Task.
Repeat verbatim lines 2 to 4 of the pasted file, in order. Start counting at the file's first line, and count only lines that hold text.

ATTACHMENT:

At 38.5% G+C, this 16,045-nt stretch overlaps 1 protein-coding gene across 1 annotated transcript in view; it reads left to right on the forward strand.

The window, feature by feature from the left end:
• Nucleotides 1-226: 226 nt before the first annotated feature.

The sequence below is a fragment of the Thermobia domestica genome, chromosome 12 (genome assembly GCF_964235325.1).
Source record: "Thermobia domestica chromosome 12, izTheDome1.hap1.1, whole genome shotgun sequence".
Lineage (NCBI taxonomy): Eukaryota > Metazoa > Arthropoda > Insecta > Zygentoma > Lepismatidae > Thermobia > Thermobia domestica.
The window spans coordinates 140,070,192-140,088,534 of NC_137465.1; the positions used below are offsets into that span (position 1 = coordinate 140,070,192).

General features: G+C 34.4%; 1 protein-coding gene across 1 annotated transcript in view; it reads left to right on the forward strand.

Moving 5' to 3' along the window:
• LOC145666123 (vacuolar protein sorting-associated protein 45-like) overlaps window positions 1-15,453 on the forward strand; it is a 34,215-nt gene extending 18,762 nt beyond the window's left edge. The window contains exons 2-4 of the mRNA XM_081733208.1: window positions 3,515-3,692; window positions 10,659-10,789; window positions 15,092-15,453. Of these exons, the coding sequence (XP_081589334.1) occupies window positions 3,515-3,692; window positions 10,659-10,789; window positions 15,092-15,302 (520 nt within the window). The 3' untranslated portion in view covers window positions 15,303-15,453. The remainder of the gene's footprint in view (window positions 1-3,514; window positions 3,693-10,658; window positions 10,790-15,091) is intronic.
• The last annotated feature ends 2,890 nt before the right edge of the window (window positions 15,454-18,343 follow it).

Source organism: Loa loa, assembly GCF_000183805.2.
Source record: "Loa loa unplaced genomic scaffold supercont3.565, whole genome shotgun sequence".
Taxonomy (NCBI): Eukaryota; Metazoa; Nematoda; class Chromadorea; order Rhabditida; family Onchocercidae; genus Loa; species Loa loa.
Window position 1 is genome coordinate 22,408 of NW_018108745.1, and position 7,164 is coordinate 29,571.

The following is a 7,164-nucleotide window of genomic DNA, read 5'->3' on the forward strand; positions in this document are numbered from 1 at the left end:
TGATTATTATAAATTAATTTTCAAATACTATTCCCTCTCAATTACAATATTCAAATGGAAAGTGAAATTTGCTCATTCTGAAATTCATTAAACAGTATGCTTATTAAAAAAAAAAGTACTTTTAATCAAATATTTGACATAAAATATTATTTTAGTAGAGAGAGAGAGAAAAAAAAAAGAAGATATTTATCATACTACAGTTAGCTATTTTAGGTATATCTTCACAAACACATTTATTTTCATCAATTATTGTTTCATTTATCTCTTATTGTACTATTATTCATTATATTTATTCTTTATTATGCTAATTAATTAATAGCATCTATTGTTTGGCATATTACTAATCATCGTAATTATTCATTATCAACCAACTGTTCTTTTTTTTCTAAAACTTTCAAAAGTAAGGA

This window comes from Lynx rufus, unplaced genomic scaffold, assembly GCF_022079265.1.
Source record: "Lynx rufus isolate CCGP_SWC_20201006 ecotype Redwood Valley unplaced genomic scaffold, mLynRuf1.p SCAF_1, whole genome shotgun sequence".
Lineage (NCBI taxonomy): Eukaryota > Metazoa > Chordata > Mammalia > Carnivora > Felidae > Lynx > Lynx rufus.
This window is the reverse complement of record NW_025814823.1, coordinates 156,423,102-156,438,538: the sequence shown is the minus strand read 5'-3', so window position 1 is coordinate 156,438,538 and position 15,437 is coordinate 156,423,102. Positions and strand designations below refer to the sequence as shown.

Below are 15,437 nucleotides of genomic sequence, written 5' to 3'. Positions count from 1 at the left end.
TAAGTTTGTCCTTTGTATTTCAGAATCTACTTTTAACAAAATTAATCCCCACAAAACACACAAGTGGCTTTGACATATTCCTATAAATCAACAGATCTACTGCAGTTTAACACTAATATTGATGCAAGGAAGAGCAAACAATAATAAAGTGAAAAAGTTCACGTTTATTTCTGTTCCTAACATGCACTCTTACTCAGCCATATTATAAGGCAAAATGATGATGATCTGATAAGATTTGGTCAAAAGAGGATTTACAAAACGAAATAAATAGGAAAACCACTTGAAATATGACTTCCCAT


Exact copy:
The window, feature by feature from the left end:
• Nucleotides 1-226: 226 nt before the first annotated feature.

The sequence below is a fragment of the Thermobia domestica genome, chromosome 12 (genome assembly GCF_964235325.1).